"Prophecy" is first and foremost a dialog episode, but it doesn't carry the weight it needs to be a good story. Most of the prophesying and Klingon mumbo-jumbo is overly generic. There's no sense in the language that there's much of an actual prophecy here we're supposed to be listening to or figuring out. Kohlar wants B'Elanna to help him avoid dissent by playing along and using wide latitude to interpret the prophecies so they fit her life. But really, this was more interesting when it involved Sisko and the Bajoran Prophets on DS9, where it felt like it mattered.
We also have our fulfilled dose of male posturing and testosterone. Eventually T'Greth challenges Paris to a battle to the death (what else?) to prove he could be the father of the Kuva'Mach. Paris glares back menacingly to prove he's a real man. Haven't we been here and done this enough times? Janeway forbids a death match, so instead it's agreed that it will be a non-lethal knock-down contest. (I guess that's slightly new for a Klingon story.)
About this "non-lethal" battle with "blunted" bat'leths — I'm with Doc: Sharpened or not, if you're swinging thin, heavy sheets of metal full-speed trying to hit another person, you'd better be prepared to lose part of your face.
Like I mentioned, though, the fight is interrupted when T'Greth collapses because of a disease known to these Klingons as the Nehret, which affects mainly the elderly. They all carry it, and it's transmittable only to other Klingons, meaning B'Elanna and her baby now carry it. My question is, how many problems does this story really need?
Before it can finally find an ending that hints at some sort of storytelling purpose, "Prophecy" first turns into a free-for-all that betrays all signs of a show desperately seeking to appeal to a general action audience. I was growing restless by the time T'Greth decided the Klingons must seize Voyager for themselves. I guess the writers just ran out of ideas.
The reason for the violence is that T'Greth's faction needs a ship to continue this holy mission. There's some fun with transporters when T'Greth's followers beam Voyager crew members down to a planet to get them out of the way. Janeway: "Cut power to the transporter." Paris: "Can't." I'm not sure whether it's refreshing or lame that the writers don't even bother anymore with a technobabble reason to explain why transporter power can't be cut. It just ... can't. We then have a phaser-fight on the bridge, which I suppose is mandatory for any Extreme February on UPN.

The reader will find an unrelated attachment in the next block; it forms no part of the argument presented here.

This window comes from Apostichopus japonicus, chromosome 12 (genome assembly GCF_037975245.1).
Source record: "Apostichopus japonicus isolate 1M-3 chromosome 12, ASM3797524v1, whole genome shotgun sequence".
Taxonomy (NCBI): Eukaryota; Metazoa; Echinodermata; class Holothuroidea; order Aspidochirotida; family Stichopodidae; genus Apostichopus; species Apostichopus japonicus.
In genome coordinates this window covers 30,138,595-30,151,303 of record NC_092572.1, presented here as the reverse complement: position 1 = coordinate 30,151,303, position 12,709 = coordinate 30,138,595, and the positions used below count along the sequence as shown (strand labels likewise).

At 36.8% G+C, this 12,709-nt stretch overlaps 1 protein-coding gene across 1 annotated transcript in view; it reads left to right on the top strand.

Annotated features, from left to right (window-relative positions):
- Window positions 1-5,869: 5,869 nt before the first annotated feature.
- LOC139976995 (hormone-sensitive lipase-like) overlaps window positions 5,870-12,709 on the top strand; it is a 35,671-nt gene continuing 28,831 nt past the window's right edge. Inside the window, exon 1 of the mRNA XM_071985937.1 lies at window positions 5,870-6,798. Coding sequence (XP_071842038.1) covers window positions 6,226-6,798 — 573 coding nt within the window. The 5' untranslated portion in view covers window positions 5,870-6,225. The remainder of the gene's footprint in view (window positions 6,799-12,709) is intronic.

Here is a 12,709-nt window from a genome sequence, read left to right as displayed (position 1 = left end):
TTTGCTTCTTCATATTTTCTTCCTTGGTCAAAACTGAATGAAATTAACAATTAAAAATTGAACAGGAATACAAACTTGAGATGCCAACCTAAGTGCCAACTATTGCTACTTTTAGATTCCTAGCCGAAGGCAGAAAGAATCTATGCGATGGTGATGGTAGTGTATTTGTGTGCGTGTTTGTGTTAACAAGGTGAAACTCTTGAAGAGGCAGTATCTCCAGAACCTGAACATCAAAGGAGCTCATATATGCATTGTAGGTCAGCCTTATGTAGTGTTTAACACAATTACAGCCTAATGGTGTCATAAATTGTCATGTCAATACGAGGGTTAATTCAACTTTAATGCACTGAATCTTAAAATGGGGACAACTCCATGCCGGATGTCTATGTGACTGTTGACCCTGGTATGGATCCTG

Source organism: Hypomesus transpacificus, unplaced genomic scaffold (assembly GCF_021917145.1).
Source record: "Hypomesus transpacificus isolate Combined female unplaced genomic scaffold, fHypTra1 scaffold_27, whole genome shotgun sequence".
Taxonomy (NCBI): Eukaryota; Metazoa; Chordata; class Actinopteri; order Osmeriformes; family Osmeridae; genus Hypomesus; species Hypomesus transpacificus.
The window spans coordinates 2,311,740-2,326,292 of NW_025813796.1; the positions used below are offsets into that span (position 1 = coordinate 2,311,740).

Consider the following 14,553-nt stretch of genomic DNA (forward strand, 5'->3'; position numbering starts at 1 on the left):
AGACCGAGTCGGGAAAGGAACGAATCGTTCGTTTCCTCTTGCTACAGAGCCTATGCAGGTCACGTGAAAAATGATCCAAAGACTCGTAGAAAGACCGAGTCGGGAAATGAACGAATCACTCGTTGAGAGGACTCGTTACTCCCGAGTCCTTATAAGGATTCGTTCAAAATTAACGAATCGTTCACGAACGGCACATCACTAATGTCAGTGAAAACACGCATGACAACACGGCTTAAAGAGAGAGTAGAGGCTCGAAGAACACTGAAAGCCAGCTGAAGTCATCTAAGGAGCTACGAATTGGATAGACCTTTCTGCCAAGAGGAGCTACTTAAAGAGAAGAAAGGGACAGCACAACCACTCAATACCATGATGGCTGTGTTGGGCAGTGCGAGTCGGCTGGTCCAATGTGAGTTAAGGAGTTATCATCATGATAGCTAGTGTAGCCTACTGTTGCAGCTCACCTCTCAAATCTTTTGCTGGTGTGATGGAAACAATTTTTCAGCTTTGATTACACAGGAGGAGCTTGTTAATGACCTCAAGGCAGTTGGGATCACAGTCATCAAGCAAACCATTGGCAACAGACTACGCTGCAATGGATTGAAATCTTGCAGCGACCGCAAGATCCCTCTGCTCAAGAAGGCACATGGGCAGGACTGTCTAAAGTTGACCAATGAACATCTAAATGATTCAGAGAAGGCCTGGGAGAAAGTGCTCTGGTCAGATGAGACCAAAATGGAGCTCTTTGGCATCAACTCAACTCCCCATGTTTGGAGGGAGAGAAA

All problems are all solved when Doc realizes that antibodies from B'Elanna's part-Klingon baby can neutralize the Nehret, which in turn convinces T'Greth that the baby is indeed the Kuva'Mach. None of this is particularly riveting (and it does resolve everything pretty easily), but the story does at least demonstrate the point that a sign does not have to be magical to be meaningful.
Before arriving at this point, the overall problem with "Prophecy" is that the narrative is a mess. The plot careens off in too many different directions. Is this an action episode, a philosophy show, a Neelix sex comedy, or what? There are too many pointless elements and they all seem disruptive. The gold of this story (as well as its title) is obviously in the prophecy. But it's hard to take it seriously because the dialog is flat and disconnected and the Klingon stuff is too derivative. And the ship-takeover ploy is simply gratuitous.
For a story to work, it must convince us that it knows what its point is. "Prophecy" spreads things out and tries to do a little of everything. In the process it ends up doing surprisingly little.
Next week: The interstellar Roach Motel.